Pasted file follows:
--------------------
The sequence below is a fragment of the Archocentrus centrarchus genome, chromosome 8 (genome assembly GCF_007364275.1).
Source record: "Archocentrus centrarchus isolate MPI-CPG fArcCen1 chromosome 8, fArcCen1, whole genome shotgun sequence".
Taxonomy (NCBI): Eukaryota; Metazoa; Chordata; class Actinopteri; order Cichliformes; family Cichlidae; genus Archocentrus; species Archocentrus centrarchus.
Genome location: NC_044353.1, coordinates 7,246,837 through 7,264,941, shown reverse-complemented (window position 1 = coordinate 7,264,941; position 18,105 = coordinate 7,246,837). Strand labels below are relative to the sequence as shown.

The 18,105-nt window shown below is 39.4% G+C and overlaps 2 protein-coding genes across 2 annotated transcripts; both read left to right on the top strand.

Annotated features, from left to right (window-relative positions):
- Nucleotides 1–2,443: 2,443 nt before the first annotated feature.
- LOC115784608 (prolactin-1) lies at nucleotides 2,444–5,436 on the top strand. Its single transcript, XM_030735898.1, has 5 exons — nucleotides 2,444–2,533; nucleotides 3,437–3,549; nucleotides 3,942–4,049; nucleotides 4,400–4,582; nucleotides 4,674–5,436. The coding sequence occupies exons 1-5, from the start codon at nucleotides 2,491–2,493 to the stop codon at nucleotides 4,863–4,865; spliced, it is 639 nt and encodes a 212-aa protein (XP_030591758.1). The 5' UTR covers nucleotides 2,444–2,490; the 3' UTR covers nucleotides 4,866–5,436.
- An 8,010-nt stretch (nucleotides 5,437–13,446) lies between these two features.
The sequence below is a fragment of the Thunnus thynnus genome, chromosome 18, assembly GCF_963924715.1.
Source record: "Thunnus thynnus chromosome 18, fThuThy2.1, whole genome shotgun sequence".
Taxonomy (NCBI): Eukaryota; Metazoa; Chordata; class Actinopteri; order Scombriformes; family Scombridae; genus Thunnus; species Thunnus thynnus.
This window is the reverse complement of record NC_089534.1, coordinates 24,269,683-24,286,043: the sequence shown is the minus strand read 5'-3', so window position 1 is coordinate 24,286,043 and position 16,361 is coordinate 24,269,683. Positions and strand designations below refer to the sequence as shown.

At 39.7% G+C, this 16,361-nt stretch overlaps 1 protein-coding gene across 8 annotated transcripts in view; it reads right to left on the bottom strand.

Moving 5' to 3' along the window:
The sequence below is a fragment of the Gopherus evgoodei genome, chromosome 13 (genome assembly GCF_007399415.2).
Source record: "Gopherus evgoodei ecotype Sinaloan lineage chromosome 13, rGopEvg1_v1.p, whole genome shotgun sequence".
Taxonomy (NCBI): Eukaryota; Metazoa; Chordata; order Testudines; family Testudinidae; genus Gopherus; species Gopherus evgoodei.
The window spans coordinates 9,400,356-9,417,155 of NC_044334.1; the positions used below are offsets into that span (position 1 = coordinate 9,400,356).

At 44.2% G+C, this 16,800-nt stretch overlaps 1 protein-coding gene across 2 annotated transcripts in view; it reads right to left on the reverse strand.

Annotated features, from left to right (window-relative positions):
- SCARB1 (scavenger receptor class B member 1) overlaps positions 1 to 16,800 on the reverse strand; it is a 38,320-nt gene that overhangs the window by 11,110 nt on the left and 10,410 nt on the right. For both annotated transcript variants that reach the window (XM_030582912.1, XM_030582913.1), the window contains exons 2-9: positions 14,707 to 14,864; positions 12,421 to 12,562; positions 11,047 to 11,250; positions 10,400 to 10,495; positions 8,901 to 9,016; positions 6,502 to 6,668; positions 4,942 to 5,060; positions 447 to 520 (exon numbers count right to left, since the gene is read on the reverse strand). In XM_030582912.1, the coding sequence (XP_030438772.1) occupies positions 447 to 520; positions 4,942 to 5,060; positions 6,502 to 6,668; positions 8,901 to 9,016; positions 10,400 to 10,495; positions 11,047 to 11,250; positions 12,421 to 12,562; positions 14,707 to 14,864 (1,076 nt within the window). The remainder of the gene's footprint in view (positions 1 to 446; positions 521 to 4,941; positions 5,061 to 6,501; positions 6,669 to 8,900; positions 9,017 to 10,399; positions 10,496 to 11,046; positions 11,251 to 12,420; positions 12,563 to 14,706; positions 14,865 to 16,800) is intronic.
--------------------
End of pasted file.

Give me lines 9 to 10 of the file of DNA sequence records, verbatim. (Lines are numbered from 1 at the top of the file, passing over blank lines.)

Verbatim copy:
- An 8,010-nt stretch (nucleotides 5,437–13,446) lies between these two features.
The sequence below is a fragment of the Thunnus thynnus genome, chromosome 18, assembly GCF_963924715.1.